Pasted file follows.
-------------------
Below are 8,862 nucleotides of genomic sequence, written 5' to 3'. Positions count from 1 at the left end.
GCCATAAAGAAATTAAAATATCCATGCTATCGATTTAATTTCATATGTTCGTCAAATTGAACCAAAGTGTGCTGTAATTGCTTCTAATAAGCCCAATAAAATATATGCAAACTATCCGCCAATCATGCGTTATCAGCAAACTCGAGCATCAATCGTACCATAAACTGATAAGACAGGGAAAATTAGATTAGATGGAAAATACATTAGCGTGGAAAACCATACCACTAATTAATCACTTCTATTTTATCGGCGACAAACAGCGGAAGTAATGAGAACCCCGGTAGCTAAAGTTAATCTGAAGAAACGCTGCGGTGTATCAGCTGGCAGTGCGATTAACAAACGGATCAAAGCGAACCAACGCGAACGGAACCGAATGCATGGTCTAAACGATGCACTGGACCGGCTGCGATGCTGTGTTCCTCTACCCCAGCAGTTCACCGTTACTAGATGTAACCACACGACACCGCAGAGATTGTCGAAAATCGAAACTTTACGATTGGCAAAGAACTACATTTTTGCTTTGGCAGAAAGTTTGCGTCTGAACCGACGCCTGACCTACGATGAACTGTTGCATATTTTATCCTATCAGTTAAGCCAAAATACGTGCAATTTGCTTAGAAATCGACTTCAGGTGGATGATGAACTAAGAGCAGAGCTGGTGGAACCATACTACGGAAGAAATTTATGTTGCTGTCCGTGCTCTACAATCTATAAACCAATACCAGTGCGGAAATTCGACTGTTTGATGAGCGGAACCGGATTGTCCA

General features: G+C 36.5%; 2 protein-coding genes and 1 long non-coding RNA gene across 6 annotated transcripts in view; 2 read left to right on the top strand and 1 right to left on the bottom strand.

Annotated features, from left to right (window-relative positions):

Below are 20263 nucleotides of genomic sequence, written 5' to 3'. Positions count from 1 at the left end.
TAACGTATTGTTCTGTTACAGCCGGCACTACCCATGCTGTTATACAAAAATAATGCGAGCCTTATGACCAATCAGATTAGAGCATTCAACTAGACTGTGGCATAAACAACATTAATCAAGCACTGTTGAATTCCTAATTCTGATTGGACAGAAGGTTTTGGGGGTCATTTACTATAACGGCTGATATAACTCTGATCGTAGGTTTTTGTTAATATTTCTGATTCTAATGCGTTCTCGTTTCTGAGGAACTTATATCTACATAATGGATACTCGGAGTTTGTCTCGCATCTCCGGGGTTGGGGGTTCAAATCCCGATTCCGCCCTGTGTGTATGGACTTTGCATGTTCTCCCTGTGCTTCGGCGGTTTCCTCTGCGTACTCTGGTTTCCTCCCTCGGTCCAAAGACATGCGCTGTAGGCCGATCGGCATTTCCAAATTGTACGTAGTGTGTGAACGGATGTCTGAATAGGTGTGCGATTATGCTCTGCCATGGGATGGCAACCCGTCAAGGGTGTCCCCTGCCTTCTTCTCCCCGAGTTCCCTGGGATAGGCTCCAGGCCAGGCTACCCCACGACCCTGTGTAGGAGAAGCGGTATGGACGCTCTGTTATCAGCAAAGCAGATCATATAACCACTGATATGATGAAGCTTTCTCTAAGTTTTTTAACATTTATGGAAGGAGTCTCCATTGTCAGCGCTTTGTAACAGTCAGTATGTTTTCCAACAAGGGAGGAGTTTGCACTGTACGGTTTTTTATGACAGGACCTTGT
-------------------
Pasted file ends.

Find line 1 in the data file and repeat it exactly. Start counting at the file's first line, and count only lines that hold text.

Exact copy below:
Below are 8,862 nucleotides of genomic sequence, written 5' to 3'. Positions count from 1 at the left end.